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Opus Dei

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Definition:   A Catholic organization founded in 1928 that encourages the universal call to holiness in one’s chosen profession. The group is a “personal prelature” – a non-geographical group that is not subject to the authority of a local bishop. External secrecy and internal communalism are two characteristics of Opus Dei. The leaders (Numeraries) take vows of celibacy and usually have communal living arrangements. The lay members (Supernumeraries) may also commit to lifelong chastity. Priests who join the group enter as lay members, but may then be chosen as “priests within the priesthood” – an elite force not unlike the Army Rangers or Green Beret. The organization monitors the private lives of its members through the use of spiritual directors. As part of the pledge to holiness, personal corporal mortification may be performed – the abuse of one’s own body for the betterment of one’s soul.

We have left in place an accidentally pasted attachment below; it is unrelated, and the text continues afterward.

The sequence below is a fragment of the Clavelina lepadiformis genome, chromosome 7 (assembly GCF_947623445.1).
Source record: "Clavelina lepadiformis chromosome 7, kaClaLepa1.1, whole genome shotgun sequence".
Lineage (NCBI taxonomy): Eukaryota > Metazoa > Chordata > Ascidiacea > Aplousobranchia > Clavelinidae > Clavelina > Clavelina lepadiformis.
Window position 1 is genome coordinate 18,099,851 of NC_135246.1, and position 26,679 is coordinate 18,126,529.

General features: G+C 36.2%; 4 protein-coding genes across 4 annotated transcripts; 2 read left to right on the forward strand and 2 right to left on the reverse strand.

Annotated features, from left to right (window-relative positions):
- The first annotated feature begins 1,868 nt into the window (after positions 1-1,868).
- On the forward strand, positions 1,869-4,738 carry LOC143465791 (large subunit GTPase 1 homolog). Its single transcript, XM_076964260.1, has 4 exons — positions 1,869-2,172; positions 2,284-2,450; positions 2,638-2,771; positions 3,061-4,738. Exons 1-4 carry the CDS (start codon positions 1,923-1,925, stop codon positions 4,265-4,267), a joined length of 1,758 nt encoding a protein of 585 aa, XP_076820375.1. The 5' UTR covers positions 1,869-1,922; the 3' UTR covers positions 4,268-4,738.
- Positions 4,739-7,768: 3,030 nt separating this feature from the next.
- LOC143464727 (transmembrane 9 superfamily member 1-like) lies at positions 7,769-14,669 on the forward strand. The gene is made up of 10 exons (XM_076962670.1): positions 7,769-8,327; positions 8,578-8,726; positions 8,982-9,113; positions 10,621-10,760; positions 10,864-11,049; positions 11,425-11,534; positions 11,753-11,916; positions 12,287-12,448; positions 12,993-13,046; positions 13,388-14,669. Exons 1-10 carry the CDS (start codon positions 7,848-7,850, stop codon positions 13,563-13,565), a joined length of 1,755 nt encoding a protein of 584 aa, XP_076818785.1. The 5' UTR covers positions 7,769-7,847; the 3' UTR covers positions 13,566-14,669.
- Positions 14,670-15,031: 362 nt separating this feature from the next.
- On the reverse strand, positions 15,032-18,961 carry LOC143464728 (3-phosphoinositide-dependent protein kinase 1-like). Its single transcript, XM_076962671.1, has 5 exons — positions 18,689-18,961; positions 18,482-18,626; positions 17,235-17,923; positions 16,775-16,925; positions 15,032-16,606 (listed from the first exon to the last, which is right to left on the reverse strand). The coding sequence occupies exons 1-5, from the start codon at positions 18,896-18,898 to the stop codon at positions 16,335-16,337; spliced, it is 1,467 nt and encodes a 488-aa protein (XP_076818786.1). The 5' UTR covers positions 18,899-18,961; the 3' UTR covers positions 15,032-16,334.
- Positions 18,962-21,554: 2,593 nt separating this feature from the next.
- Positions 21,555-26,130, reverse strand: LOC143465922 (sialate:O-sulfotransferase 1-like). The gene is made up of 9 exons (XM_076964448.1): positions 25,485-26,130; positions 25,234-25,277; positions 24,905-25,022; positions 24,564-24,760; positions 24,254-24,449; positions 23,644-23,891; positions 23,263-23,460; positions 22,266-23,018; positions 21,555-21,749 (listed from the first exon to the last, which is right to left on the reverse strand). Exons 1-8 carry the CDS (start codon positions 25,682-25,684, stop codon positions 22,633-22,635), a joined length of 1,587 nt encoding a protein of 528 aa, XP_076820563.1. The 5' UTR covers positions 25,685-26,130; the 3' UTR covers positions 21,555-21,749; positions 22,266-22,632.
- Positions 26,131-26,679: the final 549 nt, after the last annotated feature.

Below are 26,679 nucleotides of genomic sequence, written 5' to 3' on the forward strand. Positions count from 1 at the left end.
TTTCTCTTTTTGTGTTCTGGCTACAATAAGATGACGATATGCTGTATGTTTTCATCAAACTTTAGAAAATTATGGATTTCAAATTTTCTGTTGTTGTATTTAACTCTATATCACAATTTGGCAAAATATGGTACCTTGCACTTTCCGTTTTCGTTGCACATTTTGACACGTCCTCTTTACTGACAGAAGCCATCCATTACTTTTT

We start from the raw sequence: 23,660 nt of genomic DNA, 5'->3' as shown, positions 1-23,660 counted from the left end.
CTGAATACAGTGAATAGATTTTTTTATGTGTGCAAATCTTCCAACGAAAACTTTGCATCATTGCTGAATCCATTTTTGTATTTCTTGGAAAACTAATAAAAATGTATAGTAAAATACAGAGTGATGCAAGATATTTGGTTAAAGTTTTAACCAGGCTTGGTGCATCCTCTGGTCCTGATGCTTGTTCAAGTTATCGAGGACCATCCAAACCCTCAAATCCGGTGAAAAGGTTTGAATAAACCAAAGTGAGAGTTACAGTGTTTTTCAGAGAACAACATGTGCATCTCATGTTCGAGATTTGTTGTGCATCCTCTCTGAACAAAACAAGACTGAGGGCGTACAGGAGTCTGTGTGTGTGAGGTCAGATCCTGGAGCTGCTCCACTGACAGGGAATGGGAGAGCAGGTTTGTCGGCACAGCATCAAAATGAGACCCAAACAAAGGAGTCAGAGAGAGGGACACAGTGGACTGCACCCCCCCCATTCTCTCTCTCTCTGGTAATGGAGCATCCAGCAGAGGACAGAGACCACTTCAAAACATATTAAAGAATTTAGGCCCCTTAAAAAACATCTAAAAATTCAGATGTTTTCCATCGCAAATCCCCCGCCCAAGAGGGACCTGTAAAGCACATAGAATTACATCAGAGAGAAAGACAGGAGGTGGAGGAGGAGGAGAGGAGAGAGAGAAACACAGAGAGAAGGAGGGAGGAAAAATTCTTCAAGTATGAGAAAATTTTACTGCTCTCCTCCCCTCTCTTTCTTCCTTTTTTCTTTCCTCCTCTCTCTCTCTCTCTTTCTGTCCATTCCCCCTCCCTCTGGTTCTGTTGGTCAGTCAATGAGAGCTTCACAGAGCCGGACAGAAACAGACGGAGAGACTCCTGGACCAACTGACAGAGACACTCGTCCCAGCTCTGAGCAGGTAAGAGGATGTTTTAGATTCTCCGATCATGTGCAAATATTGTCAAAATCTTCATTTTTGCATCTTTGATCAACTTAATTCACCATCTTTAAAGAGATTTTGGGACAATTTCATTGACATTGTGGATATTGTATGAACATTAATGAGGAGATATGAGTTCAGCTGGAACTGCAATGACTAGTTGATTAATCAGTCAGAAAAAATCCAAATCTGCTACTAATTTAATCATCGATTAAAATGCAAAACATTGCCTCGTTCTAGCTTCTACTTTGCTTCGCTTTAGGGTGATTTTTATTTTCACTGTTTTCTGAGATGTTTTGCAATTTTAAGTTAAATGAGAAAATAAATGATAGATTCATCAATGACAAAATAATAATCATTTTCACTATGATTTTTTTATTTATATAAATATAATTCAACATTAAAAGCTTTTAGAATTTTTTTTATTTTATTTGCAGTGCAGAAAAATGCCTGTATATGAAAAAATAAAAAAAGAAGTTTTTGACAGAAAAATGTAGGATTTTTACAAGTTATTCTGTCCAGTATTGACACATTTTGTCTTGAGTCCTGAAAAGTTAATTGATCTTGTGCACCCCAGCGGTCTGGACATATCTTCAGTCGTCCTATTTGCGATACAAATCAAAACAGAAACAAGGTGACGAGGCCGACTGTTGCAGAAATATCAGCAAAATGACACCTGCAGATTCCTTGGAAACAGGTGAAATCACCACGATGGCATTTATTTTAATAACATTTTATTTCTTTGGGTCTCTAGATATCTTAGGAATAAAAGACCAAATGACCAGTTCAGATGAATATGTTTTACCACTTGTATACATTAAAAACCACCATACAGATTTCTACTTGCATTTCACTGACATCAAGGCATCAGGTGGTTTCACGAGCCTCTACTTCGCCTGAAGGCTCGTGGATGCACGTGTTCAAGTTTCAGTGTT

Discussion: Elitism and secrecy are two marks of a cult. They lead to an unhealthy pride and a dangerous dependency on the leaders of the cult. Harsh treatment of the body and self-imposed religion has the appearance of wisdom, but is actually of no value against fleshly indulgence (Col. 2:23). Opus Dei appears to be a cult within the cultic structure of the Catholic Church – a super-cult.

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